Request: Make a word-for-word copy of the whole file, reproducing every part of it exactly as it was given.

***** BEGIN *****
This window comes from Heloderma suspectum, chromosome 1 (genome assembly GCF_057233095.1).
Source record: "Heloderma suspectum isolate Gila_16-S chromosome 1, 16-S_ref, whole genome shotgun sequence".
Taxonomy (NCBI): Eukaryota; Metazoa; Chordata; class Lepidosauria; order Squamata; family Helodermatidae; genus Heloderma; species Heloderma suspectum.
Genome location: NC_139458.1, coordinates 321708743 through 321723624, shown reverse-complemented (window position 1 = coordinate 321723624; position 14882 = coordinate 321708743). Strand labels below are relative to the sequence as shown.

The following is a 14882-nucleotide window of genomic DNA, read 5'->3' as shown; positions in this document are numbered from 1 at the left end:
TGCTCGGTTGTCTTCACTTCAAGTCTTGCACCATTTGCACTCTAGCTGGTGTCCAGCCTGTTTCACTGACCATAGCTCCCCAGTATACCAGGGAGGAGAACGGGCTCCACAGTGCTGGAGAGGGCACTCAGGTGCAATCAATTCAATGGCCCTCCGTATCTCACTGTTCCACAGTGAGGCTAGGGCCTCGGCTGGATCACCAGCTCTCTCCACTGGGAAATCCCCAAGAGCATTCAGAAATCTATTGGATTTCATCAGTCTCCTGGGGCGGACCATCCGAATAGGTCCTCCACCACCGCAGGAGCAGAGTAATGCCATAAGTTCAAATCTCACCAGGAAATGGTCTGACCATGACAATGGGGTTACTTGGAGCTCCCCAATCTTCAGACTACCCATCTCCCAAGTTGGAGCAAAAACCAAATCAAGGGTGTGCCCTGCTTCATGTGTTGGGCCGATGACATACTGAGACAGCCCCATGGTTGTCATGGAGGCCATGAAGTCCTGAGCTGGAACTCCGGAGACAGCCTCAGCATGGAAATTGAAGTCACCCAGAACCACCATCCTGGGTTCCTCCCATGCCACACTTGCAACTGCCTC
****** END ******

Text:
This window comes from Heloderma suspectum, chromosome 1 (genome assembly GCF_057233095.1).
Source record: "Heloderma suspectum isolate Gila_16-S chromosome 1, 16-S_ref, whole genome shotgun sequence".
Taxonomy (NCBI): Eukaryota; Metazoa; Chordata; class Lepidosauria; order Squamata; family Helodermatidae; genus Heloderma; species Heloderma suspectum.
Genome location: NC_139458.1, coordinates 321708743 through 321723624, shown reverse-complemented (window position 1 = coordinate 321723624; position 14882 = coordinate 321708743). Strand labels below are relative to the sequence as shown.

The following is a 14882-nucleotide window of genomic DNA, read 5'->3' as shown; positions in this document are numbered from 1 at the left end:
TGCTCGGTTGTCTTCACTTCAAGTCTTGCACCATTTGCACTCTAGCTGGTGTCCAGCCTGTTTCACTGACCATAGCTCCCCAGTATACCAGGGAGGAGAACGGGCTCCACAGTGCTGGAGAGGGCACTCAGGTGCAATCAATTCAATGGCCCTCCGTATCTCACTGTTCCACAGTGAGGCTAGGGCCTCGGCTGGATCACCAGCTCTCTCCACTGGGAAATCCCCAAGAGCATTCAGAAATCTATTGGATTTCATCAGTCTCCTGGGGCGGACCATCCGAATAGGTCCTCCACCACCGCAGGAGCAGAGTAATGCCATAAGTTCAAATCTCACCAGGAAATGGTCTGACCATGACAATGGGGTTACTTGGAGCTCCCCAATCTTCAGACTACCCATCTCCCAAGTTGGAGCAAAAACCAAATCAAGGGTGTGCCCTGCTTCATGTGTTGGGCCGATGACATACTGAGACAGCCCCATGGTTGTCATGGAGGCCATGAAGTCCTGAGCTGGAACTCCGGAGACAGCCTCAGCATGGAAATTGAAGTCACCCAGAACCACCATCCTGGGTTCCTCCCATGCCACACTTGCAACTGCCTC